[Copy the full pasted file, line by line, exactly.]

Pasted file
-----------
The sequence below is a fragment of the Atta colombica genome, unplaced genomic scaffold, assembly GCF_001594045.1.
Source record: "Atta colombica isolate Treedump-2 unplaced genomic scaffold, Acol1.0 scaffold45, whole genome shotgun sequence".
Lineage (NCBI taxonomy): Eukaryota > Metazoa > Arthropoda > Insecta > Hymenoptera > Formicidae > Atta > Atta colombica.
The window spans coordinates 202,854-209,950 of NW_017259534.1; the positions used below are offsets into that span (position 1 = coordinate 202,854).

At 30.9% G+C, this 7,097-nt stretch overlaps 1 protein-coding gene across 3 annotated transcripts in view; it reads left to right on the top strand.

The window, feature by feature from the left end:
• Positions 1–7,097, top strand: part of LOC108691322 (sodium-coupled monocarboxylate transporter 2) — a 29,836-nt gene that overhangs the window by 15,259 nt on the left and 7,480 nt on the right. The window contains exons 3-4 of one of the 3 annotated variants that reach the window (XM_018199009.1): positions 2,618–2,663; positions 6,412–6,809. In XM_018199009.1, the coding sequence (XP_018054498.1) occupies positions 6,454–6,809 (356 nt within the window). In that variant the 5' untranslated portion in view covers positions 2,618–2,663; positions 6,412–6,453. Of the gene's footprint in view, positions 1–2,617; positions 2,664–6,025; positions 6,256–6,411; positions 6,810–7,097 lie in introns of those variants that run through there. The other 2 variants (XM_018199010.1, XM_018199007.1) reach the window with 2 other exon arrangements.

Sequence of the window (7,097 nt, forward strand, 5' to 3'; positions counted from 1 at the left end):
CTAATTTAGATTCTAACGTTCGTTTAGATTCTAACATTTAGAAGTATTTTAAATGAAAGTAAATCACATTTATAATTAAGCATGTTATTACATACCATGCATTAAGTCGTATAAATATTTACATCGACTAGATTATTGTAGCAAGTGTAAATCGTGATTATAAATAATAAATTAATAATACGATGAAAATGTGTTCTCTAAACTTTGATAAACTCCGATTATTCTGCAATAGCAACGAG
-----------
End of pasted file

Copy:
The sequence below is a fragment of the Atta colombica genome, unplaced genomic scaffold, assembly GCF_001594045.1.
Source record: "Atta colombica isolate Treedump-2 unplaced genomic scaffold, Acol1.0 scaffold45, whole genome shotgun sequence".
Lineage (NCBI taxonomy): Eukaryota > Metazoa > Arthropoda > Insecta > Hymenoptera > Formicidae > Atta > Atta colombica.
The window spans coordinates 202,854-209,950 of NW_017259534.1; the positions used below are offsets into that span (position 1 = coordinate 202,854).

At 30.9% G+C, this 7,097-nt stretch overlaps 1 protein-coding gene across 3 annotated transcripts in view; it reads left to right on the top strand.

The window, feature by feature from the left end:
• Positions 1–7,097, top strand: part of LOC108691322 (sodium-coupled monocarboxylate transporter 2) — a 29,836-nt gene that overhangs the window by 15,259 nt on the left and 7,480 nt on the right. The window contains exons 3-4 of one of the 3 annotated variants that reach the window (XM_018199009.1): positions 2,618–2,663; positions 6,412–6,809. In XM_018199009.1, the coding sequence (XP_018054498.1) occupies positions 6,454–6,809 (356 nt within the window). In that variant the 5' untranslated portion in view covers positions 2,618–2,663; positions 6,412–6,453. Of the gene's footprint in view, positions 1–2,617; positions 2,664–6,025; positions 6,256–6,411; positions 6,810–7,097 lie in introns of those variants that run through there. The other 2 variants (XM_018199010.1, XM_018199007.1) reach the window with 2 other exon arrangements.

Sequence of the window (7,097 nt, forward strand, 5' to 3'; positions counted from 1 at the left end):
CTAATTTAGATTCTAACGTTCGTTTAGATTCTAACATTTAGAAGTATTTTAAATGAAAGTAAATCACATTTATAATTAAGCATGTTATTACATACCATGCATTAAGTCGTATAAATATTTACATCGACTAGATTATTGTAGCAAGTGTAAATCGTGATTATAAATAATAAATTAATAATACGATGAAAATGTGTTCTCTAAACTTTGATAAACTCCGATTATTCTGCAATAGCAACGAG